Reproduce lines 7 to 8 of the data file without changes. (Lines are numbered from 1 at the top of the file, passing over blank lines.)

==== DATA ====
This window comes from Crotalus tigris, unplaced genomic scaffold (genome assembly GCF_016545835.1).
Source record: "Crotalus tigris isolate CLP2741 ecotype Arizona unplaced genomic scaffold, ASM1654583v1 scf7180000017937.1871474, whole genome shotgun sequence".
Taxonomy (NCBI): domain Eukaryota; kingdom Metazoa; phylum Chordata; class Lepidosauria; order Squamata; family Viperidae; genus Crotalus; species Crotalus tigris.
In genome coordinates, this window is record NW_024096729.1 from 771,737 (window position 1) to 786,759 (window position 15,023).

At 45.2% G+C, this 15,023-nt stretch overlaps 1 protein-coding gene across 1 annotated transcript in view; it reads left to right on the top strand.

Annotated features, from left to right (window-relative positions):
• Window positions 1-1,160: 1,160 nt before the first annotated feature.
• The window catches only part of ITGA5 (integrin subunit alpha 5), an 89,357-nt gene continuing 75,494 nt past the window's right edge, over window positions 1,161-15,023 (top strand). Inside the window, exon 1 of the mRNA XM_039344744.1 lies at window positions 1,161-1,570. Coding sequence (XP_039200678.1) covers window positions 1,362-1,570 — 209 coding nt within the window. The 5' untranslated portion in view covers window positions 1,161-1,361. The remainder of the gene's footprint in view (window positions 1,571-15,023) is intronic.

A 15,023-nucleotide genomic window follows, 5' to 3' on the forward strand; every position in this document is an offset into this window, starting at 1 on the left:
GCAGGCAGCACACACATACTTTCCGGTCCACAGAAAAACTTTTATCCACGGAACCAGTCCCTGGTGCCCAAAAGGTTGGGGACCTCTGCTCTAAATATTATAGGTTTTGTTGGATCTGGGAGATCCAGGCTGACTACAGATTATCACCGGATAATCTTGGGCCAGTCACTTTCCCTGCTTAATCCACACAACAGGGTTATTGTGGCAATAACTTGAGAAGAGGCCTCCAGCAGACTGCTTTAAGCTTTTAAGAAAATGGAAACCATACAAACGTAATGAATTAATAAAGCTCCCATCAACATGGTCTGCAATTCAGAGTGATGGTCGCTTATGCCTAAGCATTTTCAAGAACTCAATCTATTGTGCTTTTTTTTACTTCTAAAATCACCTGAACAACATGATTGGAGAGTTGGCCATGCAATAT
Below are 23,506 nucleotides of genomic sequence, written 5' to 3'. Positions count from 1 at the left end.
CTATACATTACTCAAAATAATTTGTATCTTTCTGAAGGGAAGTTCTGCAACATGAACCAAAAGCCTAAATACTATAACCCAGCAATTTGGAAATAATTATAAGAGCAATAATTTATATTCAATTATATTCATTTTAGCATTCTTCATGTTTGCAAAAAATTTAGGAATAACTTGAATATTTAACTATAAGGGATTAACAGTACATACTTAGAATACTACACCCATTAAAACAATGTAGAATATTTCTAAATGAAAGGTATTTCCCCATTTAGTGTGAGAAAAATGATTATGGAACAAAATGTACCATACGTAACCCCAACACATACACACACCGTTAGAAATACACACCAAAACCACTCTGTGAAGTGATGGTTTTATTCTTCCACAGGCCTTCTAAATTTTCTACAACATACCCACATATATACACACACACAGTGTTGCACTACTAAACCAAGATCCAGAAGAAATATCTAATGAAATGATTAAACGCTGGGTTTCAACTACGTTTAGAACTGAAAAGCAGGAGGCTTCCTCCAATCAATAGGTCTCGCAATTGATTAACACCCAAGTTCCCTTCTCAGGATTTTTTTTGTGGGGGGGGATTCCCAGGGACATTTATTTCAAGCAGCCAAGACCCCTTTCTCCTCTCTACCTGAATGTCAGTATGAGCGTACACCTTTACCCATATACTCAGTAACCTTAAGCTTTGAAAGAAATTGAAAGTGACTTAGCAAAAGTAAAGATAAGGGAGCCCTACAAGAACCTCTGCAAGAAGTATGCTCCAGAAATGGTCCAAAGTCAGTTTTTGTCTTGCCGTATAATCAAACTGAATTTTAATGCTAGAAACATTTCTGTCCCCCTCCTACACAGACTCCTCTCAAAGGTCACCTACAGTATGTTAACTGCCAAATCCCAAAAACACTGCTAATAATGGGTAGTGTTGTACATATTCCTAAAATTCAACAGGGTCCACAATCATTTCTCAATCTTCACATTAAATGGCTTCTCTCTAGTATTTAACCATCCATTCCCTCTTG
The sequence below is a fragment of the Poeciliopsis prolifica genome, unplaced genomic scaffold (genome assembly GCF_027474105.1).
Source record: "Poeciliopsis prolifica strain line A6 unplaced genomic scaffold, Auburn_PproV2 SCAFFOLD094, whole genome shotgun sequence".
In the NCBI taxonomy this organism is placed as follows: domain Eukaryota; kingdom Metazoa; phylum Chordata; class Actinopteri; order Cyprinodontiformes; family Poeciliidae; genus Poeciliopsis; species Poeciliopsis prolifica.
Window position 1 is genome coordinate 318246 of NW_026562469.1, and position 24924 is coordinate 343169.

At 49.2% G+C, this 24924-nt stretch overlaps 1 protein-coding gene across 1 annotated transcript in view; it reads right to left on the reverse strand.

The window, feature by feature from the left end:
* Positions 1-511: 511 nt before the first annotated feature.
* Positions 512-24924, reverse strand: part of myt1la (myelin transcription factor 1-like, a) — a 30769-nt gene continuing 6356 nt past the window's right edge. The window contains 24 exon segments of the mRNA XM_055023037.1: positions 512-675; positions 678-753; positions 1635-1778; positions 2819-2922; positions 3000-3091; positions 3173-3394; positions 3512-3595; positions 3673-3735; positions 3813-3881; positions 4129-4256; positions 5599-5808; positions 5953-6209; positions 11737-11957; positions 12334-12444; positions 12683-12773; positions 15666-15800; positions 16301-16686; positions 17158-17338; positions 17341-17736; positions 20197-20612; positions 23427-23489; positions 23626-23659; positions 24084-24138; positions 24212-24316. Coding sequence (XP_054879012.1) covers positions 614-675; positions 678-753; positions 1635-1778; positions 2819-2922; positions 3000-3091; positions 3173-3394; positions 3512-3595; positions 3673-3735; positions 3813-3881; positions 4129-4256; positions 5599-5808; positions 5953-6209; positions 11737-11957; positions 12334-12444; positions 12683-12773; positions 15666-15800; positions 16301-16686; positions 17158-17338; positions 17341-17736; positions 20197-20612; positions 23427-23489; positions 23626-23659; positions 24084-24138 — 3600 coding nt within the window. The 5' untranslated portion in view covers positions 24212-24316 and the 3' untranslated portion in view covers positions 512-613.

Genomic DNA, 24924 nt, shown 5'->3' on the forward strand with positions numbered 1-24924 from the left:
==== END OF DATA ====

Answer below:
• Window positions 1-1,160: 1,160 nt before the first annotated feature.
• The window catches only part of ITGA5 (integrin subunit alpha 5), an 89,357-nt gene continuing 75,494 nt past the window's right edge, over window positions 1,161-15,023 (top strand). Inside the window, exon 1 of the mRNA XM_039344744.1 lies at window positions 1,161-1,570. Coding sequence (XP_039200678.1) covers window positions 1,362-1,570 — 209 coding nt within the window. The 5' untranslated portion in view covers window positions 1,161-1,361. The remainder of the gene's footprint in view (window positions 1,571-15,023) is intronic.